Discover China: Preserving a taste of 100 years
In just one minute, Wu Ping stirs "Mo" bread cubes and sliced mutton into the soup, tosses the pan with a flourish and pours the contents into a bowl to serve up the mouthwatering "Yang Rou Pao Mo," or mutton soup with Mo bread, a signature dish of Shaanxi Province, northwest China.
The same one-minute process has been helping fill the bellies of countless customers for a century at Tongshengxiang restaurant in downtown Xi'an, capital city of Shaanxi. Tables were packed with eaters excitedly chatting about the lunar New Year holiday, and they broke up their Mo bread into small pieces.
However, for that one minute, a master chef like Wu must hone his craft for decades. The 58-year-old national-level inheritor started as an apprentice in 1981 learning how to cook this dish, which is an intangible cultural heritage.
To his surprise, the first lesson had nothing to do with cooking.
"It was a moral lesson. To excel in this industry, one must cultivate their morality. That's the first thing my chef teacher taught me," said Wu.
Morals first, and diligence throughout. Preparation of the dish usually begins days earlier. Apprentices must wash, cut and stew mutton and beef for around two days to produce the perfect broth, and slice the meat into thin pieces for the head chefs.
Every day, apprentice Wu had to process at least 200 kilograms of mutton and beef. He got up early in the morning and wouldn't rest until midnight.
"It's an exhausting job, most young people couldn't stand it," said Wu.
Wu would not progress to the essential one-minute part until he had mastered the art of making broth and slicing the meat so it is just right. He would practice in his free time with left-over bread.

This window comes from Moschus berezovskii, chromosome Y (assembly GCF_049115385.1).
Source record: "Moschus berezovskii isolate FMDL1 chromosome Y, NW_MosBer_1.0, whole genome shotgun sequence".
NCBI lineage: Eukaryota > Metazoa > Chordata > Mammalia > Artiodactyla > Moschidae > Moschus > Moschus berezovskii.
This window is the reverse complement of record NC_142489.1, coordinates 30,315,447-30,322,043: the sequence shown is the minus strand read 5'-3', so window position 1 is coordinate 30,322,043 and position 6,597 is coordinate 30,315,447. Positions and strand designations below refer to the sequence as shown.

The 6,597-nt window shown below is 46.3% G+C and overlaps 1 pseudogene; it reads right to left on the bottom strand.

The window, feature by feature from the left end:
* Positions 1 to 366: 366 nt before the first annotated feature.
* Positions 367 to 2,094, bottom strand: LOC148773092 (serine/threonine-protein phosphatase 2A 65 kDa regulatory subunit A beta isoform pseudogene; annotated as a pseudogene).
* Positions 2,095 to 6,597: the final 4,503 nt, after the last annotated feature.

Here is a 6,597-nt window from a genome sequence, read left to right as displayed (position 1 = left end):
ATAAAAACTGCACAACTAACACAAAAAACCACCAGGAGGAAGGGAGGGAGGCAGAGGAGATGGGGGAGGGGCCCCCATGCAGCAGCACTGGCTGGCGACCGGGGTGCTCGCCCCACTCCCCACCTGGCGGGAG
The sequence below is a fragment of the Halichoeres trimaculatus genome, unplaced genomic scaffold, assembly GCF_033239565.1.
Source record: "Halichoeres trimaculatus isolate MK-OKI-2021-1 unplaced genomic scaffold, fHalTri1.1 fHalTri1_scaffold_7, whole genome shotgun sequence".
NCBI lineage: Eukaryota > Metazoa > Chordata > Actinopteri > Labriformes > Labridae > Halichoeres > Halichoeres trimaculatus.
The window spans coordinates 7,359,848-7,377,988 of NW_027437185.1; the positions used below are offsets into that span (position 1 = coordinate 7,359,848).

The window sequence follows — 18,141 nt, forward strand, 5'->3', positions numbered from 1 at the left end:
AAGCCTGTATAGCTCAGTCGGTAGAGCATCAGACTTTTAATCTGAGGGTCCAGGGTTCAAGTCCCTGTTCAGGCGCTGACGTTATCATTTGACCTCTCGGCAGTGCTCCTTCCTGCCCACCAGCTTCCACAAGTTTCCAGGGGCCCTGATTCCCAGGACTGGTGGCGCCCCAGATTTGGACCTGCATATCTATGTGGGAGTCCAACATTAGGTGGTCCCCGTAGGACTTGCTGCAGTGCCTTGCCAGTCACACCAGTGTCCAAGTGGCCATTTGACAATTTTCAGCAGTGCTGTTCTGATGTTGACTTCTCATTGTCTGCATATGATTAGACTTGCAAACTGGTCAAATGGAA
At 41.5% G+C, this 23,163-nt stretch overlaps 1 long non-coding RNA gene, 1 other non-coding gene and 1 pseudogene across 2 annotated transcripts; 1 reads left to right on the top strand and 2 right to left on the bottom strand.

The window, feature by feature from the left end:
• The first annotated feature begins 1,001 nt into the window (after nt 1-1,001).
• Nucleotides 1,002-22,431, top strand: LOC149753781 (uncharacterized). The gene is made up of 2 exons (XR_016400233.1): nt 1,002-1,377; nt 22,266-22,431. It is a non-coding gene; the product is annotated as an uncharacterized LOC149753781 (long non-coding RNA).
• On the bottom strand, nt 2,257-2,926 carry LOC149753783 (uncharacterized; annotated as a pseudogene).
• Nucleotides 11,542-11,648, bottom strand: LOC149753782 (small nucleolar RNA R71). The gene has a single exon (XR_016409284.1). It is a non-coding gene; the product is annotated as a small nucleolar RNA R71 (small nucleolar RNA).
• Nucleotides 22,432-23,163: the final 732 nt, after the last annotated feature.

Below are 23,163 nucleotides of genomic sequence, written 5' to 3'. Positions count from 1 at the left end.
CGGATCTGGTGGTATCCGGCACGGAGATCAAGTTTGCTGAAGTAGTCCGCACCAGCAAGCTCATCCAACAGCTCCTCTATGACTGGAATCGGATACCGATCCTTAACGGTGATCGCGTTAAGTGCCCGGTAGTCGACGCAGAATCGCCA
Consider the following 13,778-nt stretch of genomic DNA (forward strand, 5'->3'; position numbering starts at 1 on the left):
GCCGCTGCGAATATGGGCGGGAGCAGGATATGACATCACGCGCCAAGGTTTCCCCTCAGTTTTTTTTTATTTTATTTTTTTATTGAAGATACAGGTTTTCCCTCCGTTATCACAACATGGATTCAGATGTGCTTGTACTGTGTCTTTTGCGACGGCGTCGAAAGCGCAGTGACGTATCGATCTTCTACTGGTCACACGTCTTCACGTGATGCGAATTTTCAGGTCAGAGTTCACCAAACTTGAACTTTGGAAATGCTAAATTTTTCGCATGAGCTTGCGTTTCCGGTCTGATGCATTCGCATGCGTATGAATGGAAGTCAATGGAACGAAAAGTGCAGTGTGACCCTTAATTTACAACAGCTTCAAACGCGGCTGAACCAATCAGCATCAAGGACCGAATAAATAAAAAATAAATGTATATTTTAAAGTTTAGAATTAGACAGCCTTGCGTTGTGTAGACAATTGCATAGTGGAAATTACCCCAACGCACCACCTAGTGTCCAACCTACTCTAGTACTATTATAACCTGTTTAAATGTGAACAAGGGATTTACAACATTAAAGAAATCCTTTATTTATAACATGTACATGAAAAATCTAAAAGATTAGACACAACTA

Today, as head chef of Tongshengxiang, Wu has mastered the art. To make sure the taste is timeless, just like it was 100 years ago, Wu sources lamb from breeders in the neighboring Ningxia Hui Autonomous Region and beef locally. A total of 22 ingredients including pepper, aniseed and cinnamon are also added, the adjustment according to the four seasons.
The dish is not complete without its signature flat, white mo bread. It is said that the perfect bowl of Yang Rou Pao Mo is a duet between the chef and the customer. The eater must break the Mo bread into cubes as small as soybeans before handing them for the chef to cook.
Throughout Wu's 40-year career, he knows how to adjust the heat and cooking duration to meet different customers' demands.
"Every detail matters. One wrong step could ruin the whole dish," said Wu.
With retirement not far away, Wu's mission of preserving the original Shaanxi taste has been handed down to his own apprentice Sun Qiang. Just as Wu imparted his wisdom, Sun, too is teaching his two students everything he has mastered over the past two decades.
"There are fewer and fewer skills now. We must preserve our art," said Sun.
"Yang Rou Pao Mo is just like an antique. Traditional things are the most precious," said Wu.